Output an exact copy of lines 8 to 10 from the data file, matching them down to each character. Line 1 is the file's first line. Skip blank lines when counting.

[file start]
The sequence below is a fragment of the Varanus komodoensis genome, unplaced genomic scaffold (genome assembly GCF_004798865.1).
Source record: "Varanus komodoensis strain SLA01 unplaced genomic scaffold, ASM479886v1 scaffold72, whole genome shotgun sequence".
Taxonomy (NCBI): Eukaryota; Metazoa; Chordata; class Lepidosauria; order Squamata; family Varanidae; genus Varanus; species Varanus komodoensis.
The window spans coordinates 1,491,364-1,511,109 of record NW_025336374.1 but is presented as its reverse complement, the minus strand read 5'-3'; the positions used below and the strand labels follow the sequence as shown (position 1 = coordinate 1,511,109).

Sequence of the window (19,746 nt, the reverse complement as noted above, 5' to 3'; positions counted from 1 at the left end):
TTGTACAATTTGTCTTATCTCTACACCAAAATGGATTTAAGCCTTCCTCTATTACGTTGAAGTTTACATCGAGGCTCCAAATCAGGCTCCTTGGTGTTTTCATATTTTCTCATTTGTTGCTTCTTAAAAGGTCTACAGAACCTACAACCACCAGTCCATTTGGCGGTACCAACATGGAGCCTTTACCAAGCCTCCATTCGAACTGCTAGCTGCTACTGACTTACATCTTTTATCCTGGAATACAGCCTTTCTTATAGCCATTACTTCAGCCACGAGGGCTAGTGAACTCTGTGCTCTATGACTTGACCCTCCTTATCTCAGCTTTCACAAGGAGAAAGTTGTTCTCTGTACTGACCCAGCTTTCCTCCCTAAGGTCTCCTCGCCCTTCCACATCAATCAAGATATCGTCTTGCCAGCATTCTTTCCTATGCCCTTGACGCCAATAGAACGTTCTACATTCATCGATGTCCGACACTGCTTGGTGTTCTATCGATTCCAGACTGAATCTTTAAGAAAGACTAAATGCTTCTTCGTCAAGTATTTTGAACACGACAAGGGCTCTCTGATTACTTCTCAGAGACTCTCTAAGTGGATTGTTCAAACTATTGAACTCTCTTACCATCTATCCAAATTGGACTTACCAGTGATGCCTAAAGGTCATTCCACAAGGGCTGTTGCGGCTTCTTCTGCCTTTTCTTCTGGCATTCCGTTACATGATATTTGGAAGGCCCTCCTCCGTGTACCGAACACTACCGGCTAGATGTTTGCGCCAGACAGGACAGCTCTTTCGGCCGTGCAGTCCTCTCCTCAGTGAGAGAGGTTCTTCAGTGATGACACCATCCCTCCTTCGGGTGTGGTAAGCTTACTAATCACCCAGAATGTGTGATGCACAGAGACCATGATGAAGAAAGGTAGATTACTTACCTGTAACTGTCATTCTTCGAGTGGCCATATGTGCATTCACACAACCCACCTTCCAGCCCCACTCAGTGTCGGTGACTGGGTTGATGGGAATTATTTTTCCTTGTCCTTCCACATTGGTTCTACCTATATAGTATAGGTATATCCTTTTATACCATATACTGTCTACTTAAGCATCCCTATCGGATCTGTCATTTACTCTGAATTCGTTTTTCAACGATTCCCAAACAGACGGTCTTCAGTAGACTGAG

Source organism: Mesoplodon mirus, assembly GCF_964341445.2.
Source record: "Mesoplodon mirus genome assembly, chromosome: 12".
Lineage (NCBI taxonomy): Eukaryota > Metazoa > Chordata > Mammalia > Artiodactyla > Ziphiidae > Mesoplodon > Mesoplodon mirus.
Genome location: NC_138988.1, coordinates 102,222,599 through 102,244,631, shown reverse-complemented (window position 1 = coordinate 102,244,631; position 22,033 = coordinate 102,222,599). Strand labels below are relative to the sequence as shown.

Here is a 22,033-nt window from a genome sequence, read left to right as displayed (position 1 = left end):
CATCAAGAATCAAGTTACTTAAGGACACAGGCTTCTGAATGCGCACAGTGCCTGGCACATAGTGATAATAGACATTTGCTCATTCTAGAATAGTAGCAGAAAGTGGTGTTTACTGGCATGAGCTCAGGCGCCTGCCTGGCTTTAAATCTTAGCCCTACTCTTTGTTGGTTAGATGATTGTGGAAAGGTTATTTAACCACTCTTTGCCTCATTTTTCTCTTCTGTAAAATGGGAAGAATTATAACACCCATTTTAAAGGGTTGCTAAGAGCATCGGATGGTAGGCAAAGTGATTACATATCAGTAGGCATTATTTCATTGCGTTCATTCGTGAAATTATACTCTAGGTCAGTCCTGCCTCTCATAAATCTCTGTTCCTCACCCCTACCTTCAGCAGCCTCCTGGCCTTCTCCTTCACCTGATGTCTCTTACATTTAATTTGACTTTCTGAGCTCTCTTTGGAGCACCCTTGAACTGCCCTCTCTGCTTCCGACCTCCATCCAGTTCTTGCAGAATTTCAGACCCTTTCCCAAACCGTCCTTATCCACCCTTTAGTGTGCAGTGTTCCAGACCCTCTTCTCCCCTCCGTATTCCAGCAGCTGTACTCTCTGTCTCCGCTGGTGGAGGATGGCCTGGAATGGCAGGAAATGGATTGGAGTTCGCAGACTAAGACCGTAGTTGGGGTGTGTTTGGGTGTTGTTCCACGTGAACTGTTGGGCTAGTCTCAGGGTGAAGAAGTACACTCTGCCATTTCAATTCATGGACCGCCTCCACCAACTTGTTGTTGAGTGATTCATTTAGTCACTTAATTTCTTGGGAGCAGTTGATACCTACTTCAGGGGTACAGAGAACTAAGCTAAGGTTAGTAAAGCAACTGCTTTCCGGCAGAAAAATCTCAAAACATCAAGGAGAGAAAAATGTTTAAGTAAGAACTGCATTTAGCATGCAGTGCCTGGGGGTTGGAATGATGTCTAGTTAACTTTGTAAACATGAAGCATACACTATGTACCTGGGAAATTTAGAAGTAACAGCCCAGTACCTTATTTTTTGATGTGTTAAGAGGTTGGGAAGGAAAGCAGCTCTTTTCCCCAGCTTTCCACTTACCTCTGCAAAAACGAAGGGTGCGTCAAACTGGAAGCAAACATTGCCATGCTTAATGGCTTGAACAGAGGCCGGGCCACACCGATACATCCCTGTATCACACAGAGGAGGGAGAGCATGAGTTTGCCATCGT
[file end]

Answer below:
Source record: "Mesoplodon mirus genome assembly, chromosome: 12".
Lineage (NCBI taxonomy): Eukaryota > Metazoa > Chordata > Mammalia > Artiodactyla > Ziphiidae > Mesoplodon > Mesoplodon mirus.
Genome location: NC_138988.1, coordinates 102,222,599 through 102,244,631, shown reverse-complemented (window position 1 = coordinate 102,244,631; position 22,033 = coordinate 102,222,599). Strand labels below are relative to the sequence as shown.